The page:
Ballpark / stadium news roundup
While making further progress on reformatting the pages on this Web site over the past few days, I have fallen behind once again in news on stadium planning, construction, and renovation. Thanks to my always-reliable source Mike Zurawski, I am able to share with you all the following choice tidbits of news:
Last week, the San Jose Planning Commission approved a revised environmental impact statement that raises the chances that a new stadium for the Athletics will be built on the south end of the San Francisco Bay. Local citizens voiced concerns about how such a stadium would affect traffic, parking and noise in the downtown area. See mercurynews.com. Meanwhile, chances for "Cisco Field" ever being built in the Fremont area have dwindled away, as the collapse of the housing market renders infeasible the proposed residential complex that would have been situated just outside the stadium. Even with support from Tesla Motors, which plans to move into the old Toyota-GM joint venture NUMMI auto manufacturing plant nearby, it's just not economically viable. See mercurynews.com.
In Toronto, the founder of the Rogers telecommunication giant, Ted Rogers, passed away
earlier this month [in December 2008], raising questions about whether the Blue Jays and/or Rogers Centre will be sold by the conglomerate. The team has already been forced to cut payroll, and let their star pitcher Roy Halladay go after last season; he is now with the Phillies. See bizofbaseball.com. It was only five years ago that they renamed Skydome "Rogers Centre," and perhaps the name will revert back to the original before long.
It's not baseball, but to me it smells like a prime example of "stadium socialism," pigskin style. The Atlanta Falcons are beginning to push for a new open-air stadium to replace the Georgia Dome, which was built in 1992 -- just 18 years ago. (WTF???) The team president Rich McKay prefers to remain in downtown Atlanta, but they are exploring other options. The Falcons would make an unspecified contribution to pay for the construction costs. "McKay said a retractable roof is too costly, while renovating the Dome would not provide a state-of-the-art facility for the long term." See the Atlanta Journal-Constitution. If they do proceed with a "state-of-the-art" football stadium, it would raise questions about whether to continue to maintain the Georgia Dome, which hosts the annual "Chick-fil-A Bowl," among other winter events. Mike Zurawski compares the Georgia Dome to the Rogers Centre; "Built a little too soon before the new stadium wave."
Even more stupid, the NFL announced that the new billion-dollar Jets/Giants stadium at the Meadowlands in New Jersey will host the 2014 Super Bowl. Mike notes that "this will be the first Super Bowl played in a cold weather city without a dome." See ESPN.
And Mike also reminded me that the NHL Pittsburgh Penquins were eliminated in the Stanley Cups playoffs earlier this month, at the very last game ever played at Mellon Arena. That curious silver igloo/dome was built in 1961, with a revolutionary roof that opened and closed, but it turned out to be a lousy concert house because of poor acoustics. It will be replaced next season by Consol Energy Center.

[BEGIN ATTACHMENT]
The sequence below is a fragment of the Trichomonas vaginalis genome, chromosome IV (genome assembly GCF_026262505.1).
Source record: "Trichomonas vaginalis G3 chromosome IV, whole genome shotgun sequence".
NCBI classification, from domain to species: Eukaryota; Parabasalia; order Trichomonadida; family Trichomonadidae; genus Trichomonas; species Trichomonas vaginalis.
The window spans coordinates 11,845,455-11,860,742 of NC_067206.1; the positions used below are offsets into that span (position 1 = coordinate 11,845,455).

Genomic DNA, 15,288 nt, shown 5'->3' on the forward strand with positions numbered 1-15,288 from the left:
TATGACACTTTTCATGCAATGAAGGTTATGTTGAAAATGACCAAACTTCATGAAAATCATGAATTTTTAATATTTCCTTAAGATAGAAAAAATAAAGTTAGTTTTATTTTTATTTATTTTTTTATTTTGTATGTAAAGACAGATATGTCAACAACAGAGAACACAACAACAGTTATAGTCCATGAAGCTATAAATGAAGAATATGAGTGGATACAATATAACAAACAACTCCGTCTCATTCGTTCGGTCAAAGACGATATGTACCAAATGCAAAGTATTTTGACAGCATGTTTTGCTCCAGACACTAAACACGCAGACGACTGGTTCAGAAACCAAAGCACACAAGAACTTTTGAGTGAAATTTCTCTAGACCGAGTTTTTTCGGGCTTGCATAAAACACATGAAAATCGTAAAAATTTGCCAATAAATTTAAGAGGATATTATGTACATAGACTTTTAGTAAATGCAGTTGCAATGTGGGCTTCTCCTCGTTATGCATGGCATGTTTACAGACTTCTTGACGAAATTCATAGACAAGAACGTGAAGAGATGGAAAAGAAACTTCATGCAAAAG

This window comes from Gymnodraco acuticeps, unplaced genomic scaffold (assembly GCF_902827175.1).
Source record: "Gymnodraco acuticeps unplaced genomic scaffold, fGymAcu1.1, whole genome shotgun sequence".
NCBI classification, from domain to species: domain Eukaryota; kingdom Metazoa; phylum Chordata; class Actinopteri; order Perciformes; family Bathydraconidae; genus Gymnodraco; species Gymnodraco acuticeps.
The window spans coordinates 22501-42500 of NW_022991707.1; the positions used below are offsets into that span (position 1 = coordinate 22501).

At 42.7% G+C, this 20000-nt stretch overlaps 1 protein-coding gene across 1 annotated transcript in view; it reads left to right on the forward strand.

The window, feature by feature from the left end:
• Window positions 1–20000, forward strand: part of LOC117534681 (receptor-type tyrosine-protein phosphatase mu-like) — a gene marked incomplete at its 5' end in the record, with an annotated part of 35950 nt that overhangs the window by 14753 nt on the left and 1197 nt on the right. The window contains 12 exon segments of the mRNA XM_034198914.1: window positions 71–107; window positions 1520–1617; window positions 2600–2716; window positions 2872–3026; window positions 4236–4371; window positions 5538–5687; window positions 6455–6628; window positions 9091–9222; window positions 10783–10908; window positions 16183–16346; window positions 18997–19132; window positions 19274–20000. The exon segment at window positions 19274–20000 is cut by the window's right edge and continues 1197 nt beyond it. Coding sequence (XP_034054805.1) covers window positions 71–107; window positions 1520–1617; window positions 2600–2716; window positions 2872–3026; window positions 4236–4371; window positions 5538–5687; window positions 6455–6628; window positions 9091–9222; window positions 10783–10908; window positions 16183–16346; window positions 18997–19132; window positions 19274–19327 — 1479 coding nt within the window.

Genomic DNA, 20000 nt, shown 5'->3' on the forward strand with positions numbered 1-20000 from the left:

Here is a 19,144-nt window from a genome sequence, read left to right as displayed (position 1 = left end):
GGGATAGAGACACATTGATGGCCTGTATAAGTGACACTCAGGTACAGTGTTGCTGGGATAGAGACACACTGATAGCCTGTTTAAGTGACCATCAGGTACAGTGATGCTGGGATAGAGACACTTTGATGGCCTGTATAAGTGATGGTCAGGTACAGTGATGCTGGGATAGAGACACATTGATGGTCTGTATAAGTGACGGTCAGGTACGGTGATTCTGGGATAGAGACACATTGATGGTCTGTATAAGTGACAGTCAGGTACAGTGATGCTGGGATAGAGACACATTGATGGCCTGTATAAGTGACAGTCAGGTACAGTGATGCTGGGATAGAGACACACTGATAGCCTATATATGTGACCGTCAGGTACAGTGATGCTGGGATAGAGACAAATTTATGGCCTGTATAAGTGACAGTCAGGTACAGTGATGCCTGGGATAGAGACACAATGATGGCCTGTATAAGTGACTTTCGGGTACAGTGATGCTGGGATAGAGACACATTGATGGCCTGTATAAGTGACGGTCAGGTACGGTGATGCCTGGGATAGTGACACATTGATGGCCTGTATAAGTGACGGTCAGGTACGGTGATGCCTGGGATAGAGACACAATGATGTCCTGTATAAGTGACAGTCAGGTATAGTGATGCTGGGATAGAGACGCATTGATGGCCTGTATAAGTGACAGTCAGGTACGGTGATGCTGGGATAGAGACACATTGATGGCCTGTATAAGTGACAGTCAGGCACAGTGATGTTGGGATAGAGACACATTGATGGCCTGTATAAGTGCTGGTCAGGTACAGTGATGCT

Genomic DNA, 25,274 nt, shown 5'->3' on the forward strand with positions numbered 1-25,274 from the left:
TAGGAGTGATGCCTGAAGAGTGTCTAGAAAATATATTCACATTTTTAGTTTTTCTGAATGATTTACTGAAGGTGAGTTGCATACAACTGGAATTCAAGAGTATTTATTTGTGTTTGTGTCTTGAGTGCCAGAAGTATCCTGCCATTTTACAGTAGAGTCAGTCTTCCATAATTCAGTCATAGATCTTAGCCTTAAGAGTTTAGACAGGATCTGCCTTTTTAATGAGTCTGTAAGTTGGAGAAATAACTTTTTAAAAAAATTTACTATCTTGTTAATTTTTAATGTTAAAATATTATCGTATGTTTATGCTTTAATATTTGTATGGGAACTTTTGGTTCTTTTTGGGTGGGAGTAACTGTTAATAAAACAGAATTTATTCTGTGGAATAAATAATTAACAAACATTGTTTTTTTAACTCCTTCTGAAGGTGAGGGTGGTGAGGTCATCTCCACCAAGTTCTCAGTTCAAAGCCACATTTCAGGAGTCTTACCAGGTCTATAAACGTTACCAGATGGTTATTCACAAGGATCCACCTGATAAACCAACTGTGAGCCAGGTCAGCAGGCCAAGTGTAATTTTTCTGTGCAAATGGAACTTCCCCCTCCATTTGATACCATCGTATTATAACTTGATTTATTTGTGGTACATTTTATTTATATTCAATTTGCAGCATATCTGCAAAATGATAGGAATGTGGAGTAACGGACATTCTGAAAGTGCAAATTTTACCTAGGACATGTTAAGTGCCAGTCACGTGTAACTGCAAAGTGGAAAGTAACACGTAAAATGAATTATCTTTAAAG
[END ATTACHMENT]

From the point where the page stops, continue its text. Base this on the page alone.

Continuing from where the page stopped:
Nats end so-so home stand
The Washington Nationals managed to shake off their recent five-game losing streak, winning three of five games at home in Nationals Park last week. Within the space of four days, two (2) inside-the-park home runs were achieved by visiting teams: On Wednesday, Angel Pagan of the Mets circled the bases with the ball still in play, and also started a very unusual triple play by making a lunging catch in center field. Yet somehow, the Nationals still managed to win that game, 5-3. In the game on Thursday, the Mets took a 10-1 lead in the early innings, and the Nationals narrowed the gap later on, to no avail. Final score: 10-7.
On Friday interleague play began, and the lowly Baltimore Orioles prevailed over the Nationals, sending them below the .500 mark for the first time since April 15. Thanks to clutch home runs by Josh Willingham on Saturday and Sunday, however, the Nats won the next two games, and thus won the latest round of the "Battle of the Beltways." A two-run single by Adam Dunn capped a four-run rally in the sixth inning on Saturday, and the team held on to the lead. On Sunday, Nats' closer Matt Capps blew a save opportunity, giving up two runs to the O's in the top of the ninth inning. Willingham's walk-off blast to the visitor's bullpen in left center concluded matters on a happy note in the tenth inning, however. It was the Nats' first extra-innings win so far this year. (They have lost three.) See MLB.com.
For the five-game home stand, the Nats scored 26 runs and the visitors scored 27 runs. At least they scored runs when it counted, so I'm not complaining. After a much-needed day of rest, they begin a series against the Giants tonight in AT&T Park.
Once the Nationals return home to Washington from their west coast road trip, they will have a new member on their pitching rotation: none other than Stephen Strasburg! Bruce Orser has been following that story with keen interest. Assuming he is the starting pitcher on June 4, that means "S-Day" is only ten days away. And just to remind us that he is human, Strasburg gave up his first two runs in AAA baseball last night.